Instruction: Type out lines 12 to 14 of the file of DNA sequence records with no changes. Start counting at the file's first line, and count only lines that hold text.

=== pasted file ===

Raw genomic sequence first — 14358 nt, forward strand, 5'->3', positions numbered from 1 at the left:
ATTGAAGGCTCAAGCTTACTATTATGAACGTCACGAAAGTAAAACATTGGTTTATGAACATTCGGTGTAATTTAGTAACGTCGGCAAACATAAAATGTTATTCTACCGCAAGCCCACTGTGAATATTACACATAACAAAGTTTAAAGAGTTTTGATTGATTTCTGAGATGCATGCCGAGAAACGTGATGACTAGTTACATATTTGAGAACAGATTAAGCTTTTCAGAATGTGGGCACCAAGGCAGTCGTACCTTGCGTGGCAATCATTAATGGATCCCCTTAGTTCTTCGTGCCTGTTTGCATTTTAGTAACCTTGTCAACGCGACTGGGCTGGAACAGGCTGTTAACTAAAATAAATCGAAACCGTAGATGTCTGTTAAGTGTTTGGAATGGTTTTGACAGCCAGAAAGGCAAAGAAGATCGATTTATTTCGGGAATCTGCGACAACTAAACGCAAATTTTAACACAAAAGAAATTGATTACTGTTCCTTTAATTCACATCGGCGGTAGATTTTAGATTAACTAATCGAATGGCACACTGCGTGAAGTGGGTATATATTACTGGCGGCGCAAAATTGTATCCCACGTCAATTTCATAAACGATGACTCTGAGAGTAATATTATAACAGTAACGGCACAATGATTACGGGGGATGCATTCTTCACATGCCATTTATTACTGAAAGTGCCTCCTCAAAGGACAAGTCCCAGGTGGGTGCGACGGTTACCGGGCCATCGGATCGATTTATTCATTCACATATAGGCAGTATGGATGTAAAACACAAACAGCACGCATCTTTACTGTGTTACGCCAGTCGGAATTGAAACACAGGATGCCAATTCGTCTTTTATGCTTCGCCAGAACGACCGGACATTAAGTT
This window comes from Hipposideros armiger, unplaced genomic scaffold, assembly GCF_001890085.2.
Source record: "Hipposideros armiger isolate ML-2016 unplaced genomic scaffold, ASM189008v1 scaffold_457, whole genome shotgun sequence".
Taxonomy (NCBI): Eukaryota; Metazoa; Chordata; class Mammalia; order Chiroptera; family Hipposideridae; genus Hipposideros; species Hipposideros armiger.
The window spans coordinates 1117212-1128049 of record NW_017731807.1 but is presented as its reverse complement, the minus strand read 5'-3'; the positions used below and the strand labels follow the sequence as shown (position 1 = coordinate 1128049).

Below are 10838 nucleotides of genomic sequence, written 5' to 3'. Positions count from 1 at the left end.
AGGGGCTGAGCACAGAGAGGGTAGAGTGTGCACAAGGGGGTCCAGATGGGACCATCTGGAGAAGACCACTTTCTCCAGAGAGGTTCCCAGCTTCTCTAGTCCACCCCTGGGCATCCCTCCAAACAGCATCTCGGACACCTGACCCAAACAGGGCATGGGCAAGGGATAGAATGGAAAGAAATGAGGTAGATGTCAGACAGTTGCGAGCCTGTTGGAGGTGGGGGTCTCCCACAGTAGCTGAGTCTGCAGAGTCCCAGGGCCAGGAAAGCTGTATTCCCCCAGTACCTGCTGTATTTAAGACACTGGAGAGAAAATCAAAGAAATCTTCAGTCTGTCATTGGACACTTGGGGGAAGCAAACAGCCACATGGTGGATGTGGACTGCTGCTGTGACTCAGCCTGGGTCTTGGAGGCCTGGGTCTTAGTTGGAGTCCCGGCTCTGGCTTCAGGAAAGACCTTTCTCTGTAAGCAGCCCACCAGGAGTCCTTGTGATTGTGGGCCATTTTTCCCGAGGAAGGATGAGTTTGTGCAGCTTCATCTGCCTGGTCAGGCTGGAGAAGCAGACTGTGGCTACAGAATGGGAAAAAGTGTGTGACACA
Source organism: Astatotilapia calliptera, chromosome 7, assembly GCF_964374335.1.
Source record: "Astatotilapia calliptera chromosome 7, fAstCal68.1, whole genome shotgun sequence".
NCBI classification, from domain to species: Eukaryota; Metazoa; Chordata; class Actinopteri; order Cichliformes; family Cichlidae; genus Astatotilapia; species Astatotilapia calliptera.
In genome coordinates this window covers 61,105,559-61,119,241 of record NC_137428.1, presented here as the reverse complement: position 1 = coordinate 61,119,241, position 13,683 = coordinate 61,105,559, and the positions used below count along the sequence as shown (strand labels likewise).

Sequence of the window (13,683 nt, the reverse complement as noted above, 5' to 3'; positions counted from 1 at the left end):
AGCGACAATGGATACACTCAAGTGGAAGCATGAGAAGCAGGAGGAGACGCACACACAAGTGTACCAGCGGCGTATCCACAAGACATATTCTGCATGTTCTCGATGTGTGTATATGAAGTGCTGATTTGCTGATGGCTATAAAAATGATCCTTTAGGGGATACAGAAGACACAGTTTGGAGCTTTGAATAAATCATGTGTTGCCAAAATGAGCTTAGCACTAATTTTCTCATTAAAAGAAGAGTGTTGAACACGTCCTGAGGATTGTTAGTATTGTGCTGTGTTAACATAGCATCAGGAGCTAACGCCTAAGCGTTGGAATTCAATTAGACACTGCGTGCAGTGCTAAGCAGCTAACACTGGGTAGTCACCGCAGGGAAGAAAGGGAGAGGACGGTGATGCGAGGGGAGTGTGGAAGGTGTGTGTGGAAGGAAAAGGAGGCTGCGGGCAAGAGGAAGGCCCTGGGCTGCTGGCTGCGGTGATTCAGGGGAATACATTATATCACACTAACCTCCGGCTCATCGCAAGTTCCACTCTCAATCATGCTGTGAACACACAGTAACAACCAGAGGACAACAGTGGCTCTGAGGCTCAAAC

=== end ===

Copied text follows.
In genome coordinates this window covers 61,105,559-61,119,241 of record NC_137428.1, presented here as the reverse complement: position 1 = coordinate 61,119,241, position 13,683 = coordinate 61,105,559, and the positions used below count along the sequence as shown (strand labels likewise).

Sequence of the window (13,683 nt, the reverse complement as noted above, 5' to 3'; positions counted from 1 at the left end):
AGCGACAATGGATACACTCAAGTGGAAGCATGAGAAGCAGGAGGAGACGCACACACAAGTGTACCAGCGGCGTATCCACAAGACATATTCTGCATGTTCTCGATGTGTGTATATGAAGTGCTGATTTGCTGATGGCTATAAAAATGATCCTTTAGGGGATACAGAAGACACAGTTTGGAGCTTTGAATAAATCATGTGTTGCCAAAATGAGCTTAGCACTAATTTTCTCATTAAAAGAAGAGTGTTGAACACGTCCTGAGGATTGTTAGTATTGTGCTGTGTTAACATAGCATCAGGAGCTAACGCCTAAGCGTTGGAATTCAATTAGACACTGCGTGCAGTGCTAAGCAGCTAACACTGGGTAGTCACCGCAGGGAAGAAAGGGAGAGGACGGTGATGCGAGGGGAGTGTGGAAGGTGTGTGTGGAAGGAAAAGGAGGCTGCGGGCAAGAGGAAGGCCCTGGGCTGCTGGCTGCGGTGATTCAGGGGAATACATTATATCACACTAACCTCCGGCTCATCGCAAGTTCCACTCTCAATCATGCTGTGAACACACAGTAACAACCAGAGGACAACAGTGGCTCTGAGGCTCAAAC